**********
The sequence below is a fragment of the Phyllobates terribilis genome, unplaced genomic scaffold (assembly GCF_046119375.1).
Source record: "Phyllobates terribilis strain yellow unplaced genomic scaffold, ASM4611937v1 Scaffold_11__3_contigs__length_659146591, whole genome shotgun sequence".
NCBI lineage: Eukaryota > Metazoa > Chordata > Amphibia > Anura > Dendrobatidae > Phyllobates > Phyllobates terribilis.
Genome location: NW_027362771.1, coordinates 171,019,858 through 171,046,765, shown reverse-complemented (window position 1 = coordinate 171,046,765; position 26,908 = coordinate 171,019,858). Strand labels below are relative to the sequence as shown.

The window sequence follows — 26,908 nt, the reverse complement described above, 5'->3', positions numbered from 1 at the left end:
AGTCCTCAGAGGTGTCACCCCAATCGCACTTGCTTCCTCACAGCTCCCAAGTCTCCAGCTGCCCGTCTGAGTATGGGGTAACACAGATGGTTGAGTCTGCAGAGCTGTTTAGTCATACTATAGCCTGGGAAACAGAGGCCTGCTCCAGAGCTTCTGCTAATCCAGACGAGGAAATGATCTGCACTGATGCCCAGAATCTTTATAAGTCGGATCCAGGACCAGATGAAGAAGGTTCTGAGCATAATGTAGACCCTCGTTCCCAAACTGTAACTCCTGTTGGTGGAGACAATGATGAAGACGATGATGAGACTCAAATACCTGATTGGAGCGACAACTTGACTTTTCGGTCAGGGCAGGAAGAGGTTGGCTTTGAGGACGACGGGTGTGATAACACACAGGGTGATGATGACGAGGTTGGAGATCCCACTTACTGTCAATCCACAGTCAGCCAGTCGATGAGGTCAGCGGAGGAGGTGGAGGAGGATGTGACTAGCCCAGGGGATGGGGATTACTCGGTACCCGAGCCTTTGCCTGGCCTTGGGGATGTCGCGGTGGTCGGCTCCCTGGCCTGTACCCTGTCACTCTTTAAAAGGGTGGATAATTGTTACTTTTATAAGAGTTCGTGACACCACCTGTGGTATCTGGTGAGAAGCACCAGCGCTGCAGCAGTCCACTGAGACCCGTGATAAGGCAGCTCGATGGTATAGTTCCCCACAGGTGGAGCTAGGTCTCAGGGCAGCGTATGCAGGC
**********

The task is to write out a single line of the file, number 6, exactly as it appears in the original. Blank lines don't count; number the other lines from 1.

AGTCCTCAGAGGTGTCACCCCAATCGCACTTGCTTCCTCACAGCTCCCAAGTCTCCAGCTGCCCGTCTGAGTATGGGGTAACACAGATGGTTGAGTCTGCAGAGCTGTTTAGTCATACTATAGCCTGGGAAACAGAGGCCTGCTCCAGAGCTTCTGCTAATCCAGACGAGGAAATGATCTGCACTGATGCCCAGAATCTTTATAAGTCGGATCCAGGACCAGATGAAGAAGGTTCTGAGCATAATGTAGACCCTCGTTCCCAAACTGTAACTCCTGTTGGTGGAGACAATGATGAAGACGATGATGAGACTCAAATACCTGATTGGAGCGACAACTTGACTTTTCGGTCAGGGCAGGAAGAGGTTGGCTTTGAGGACGACGGGTGTGATAACACACAGGGTGATGATGACGAGGTTGGAGATCCCACTTACTGTCAATCCACAGTCAGCCAGTCGATGAGGTCAGCGGAGGAGGTGGAGGAGGATGTGACTAGCCCAGGGGATGGGGATTACTCGGTACCCGAGCCTTTGCCTGGCCTTGGGGATGTCGCGGTGGTCGGCTCCCTGGCCTGTACCCTGTCACTCTTTAAAAGGGTGGATAATTGTTACTTTTATAAGAGTTCGTGACACCACCTGTGGTATCTGGTGAGAAGCACCAGCGCTGCAGCAGTCCACTGAGACCCGTGATAAGGCAGCTCGATGGTATAGTTCCCCACAGGTGGAGCTAGGTCTCAGGGCAGCGTATGCAGGC